Intelligence Testing and Atkins: Considerations for Appellate Courts and Appellate Lawyers
Davis, LaJuana, Journal of Appellate Practice and Process
In Atkins v. Virginia (1) the Supreme Court held that the execution of any individual with mental retardation violates the Eighth Amendment's prohibition on cruel and unusual punishment. The holding of Atkins is straightforward: Persons with mental retardation cannot be subject to the death penalty. In keeping with its tradition of allowing the lower courts to determine how new constitutional rules will be implemented, however, the Atkins Court intentionally gave them little direction on how to apply that apparently simple, but profoundly important, prohibition. As the Atkins ruling passes its one-year anniversary, the decision has in consequence presented a number of challenges for the legal community, especially for the appellate courts that will be charged with establishing the procedures used to give effect to its rule.
For states like Alabama, which currently has no statute addressing capital defendants with mental retardation and a legislature that will not reconvene for its regular session until the spring of 2004, appellate courts are likely to make the initial determinations about Atkins and its implications. However, determining mental retardation will require appellate courts to undertake a more complicated analysis than that required by cases like Thompson v. Oklahoma (2) and Coker v. Georgia, (3) which addressed other Eighth-Amendment concerns. This Article explores some of the considerations and challenges that appellate courts and the lawyers that practice before them will face in undertaking the complicated analysis that Atkins requires: What are the constitutional limits on defining mental retardation, how can the legal system avoid the pitfalls inherent in seeking a definitive answer to a fluid concept such as intelligence, and how does the history of mental retardation inform the appellate courts' assessment of mental retardation?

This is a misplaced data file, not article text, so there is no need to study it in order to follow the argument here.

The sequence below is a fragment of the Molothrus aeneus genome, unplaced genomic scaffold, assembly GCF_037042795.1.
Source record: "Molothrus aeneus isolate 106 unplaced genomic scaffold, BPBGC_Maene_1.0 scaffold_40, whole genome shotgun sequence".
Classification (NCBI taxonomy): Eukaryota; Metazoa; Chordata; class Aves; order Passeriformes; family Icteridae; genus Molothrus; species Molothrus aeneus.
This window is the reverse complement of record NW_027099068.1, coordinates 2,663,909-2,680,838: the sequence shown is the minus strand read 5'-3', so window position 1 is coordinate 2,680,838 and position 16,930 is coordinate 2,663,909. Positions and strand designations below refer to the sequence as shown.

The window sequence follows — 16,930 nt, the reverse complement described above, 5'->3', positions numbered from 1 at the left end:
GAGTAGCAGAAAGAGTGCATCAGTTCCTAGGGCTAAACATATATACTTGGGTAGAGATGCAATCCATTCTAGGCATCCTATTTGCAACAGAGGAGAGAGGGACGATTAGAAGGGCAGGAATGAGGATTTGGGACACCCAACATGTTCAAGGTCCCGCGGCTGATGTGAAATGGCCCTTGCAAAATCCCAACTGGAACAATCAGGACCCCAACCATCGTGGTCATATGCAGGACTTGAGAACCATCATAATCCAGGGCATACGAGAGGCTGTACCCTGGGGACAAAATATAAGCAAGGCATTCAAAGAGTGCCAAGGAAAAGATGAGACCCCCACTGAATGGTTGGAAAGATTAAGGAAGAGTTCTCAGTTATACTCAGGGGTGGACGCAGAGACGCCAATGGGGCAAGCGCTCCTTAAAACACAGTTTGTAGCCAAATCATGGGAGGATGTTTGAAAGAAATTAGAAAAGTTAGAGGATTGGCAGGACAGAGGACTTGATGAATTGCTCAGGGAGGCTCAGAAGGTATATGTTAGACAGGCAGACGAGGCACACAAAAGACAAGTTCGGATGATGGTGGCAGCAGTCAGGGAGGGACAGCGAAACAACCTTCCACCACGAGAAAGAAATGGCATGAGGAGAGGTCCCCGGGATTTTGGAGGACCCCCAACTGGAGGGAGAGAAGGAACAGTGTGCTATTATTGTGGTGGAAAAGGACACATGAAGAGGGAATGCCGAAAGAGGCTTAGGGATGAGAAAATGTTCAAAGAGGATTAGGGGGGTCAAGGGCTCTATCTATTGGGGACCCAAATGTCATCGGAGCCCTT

The Atkins Court extended the exemption from execution to all capital defendants who "fall within the range of mentally retarded offenders about whom there is a national consensus," (4) effectively reminding courts that the states cannot create laws to deprive mentally retarded defendants of an exemption guaranteed by the Eighth Amendment; whatever procedures they use to define and prove mental retardation, those procedures must satisfy the Constitution. (5)
However, because the Constitution "'places a substantive restriction on the state's power to take the life' of a mentally retarded offender," (6) the Eighth Amendment also restricts states' ability to stray from the accepted mental-retardation definitions or to establish procedures that restrict advocates' abilities to present evidence of mental retardation. If states deviate significantly from national standards of defining mental retardation, they risk higher courts' concluding that their definitions are outside the national consensus.
II. IQ SCORES AND MENTAL RETARDATION
In fashioning a legal definition of mental retardation, the Atkins Court recognized that state statutory definitions generally conform to the clinical definitions set forth by the American Association on Mental Retardation (AAMR) and the American Psychiatric Association (APA), the two leading organizations that set definitions and standards for determining mental retardation. The three core components of these definitions are (1) significantly subaverage general intellectual functioning (2) that is accompanied by significant limitations in adaptive functioning in at least two of the following skill areas: communication, self-care, home living, social/interpersonal skills, use of community resources, self-direction, functional academic skills, work, leisure, health, and safety, and (3) onset of the condition prior to 18 years of age. (7) Intellectual functioning is weighed equally with adaptive behavior in determining mental retardation. (8)
The APA describes the "significantly subaverage general intellectual functioning" associated with an IQ in the range that includes a score of 70 as "approximately two standard deviations below the mean [score of 100]. …